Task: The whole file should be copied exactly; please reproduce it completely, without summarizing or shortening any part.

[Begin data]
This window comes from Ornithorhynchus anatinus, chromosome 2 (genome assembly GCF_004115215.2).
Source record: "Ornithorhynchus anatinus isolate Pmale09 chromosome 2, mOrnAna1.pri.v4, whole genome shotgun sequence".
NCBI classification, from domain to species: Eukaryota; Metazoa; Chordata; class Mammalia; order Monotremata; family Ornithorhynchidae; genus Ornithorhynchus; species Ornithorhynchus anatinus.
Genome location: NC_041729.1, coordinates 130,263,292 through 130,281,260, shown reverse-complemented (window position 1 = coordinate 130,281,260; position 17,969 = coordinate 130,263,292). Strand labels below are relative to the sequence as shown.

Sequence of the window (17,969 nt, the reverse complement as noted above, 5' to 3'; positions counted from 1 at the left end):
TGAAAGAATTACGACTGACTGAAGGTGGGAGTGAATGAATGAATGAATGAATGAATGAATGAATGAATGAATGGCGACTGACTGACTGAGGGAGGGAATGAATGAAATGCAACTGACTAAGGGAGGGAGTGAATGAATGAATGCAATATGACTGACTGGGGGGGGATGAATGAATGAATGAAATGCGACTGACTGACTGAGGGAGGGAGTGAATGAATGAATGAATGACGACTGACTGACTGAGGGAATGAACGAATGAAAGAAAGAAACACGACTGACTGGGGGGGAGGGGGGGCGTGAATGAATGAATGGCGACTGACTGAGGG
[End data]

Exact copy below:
This window comes from Ornithorhynchus anatinus, chromosome 2 (genome assembly GCF_004115215.2).
Source record: "Ornithorhynchus anatinus isolate Pmale09 chromosome 2, mOrnAna1.pri.v4, whole genome shotgun sequence".
NCBI classification, from domain to species: Eukaryota; Metazoa; Chordata; class Mammalia; order Monotremata; family Ornithorhynchidae; genus Ornithorhynchus; species Ornithorhynchus anatinus.
Genome location: NC_041729.1, coordinates 130,263,292 through 130,281,260, shown reverse-complemented (window position 1 = coordinate 130,281,260; position 17,969 = coordinate 130,263,292). Strand labels below are relative to the sequence as shown.

Sequence of the window (17,969 nt, the reverse complement as noted above, 5' to 3'; positions counted from 1 at the left end):
TGAAAGAATTACGACTGACTGAAGGTGGGAGTGAATGAATGAATGAATGAATGAATGAATGAATGAATGAATGGCGACTGACTGACTGAGGGAGGGAATGAATGAAATGCAACTGACTAAGGGAGGGAGTGAATGAATGAATGCAATATGACTGACTGGGGGGGGATGAATGAATGAATGAAATGCGACTGACTGACTGAGGGAGGGAGTGAATGAATGAATGAATGACGACTGACTGACTGAGGGAATGAACGAATGAAAGAAAGAAACACGACTGACTGGGGGGGAGGGGGGGCGTGAATGAATGAATGGCGACTGACTGAGGG